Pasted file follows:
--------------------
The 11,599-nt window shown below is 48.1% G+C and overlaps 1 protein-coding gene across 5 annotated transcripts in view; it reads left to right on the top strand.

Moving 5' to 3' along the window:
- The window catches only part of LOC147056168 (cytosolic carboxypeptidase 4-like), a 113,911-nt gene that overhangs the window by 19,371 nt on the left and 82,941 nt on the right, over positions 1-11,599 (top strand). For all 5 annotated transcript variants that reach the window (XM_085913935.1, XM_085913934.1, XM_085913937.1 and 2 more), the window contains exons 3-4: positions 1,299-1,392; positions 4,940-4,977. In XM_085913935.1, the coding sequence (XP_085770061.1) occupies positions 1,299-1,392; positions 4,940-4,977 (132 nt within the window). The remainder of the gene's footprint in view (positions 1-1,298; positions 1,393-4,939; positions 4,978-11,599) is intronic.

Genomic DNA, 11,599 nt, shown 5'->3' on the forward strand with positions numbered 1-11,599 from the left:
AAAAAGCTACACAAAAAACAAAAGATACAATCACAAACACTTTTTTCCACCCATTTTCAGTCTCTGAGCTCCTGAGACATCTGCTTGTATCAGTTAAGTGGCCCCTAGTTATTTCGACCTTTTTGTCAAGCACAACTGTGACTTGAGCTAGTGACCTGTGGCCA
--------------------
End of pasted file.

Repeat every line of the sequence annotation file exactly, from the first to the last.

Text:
The 11,599-nt window shown below is 48.1% G+C and overlaps 1 protein-coding gene across 5 annotated transcripts in view; it reads left to right on the top strand.

Moving 5' to 3' along the window:
- The window catches only part of LOC147056168 (cytosolic carboxypeptidase 4-like), a 113,911-nt gene that overhangs the window by 19,371 nt on the left and 82,941 nt on the right, over positions 1-11,599 (top strand). For all 5 annotated transcript variants that reach the window (XM_085913935.1, XM_085913934.1, XM_085913937.1 and 2 more), the window contains exons 3-4: positions 1,299-1,392; positions 4,940-4,977. In XM_085913935.1, the coding sequence (XP_085770061.1) occupies positions 1,299-1,392; positions 4,940-4,977 (132 nt within the window). The remainder of the gene's footprint in view (positions 1-1,298; positions 1,393-4,939; positions 4,978-11,599) is intronic.

Genomic DNA, 11,599 nt, shown 5'->3' on the forward strand with positions numbered 1-11,599 from the left:
AAAAAGCTACACAAAAAACAAAAGATACAATCACAAACACTTTTTTCCACCCATTTTCAGTCTCTGAGCTCCTGAGACATCTGCTTGTATCAGTTAAGTGGCCCCTAGTTATTTCGACCTTTTTGTCAAGCACAACTGTGACTTGAGCTAGTGACCTGTGGCCA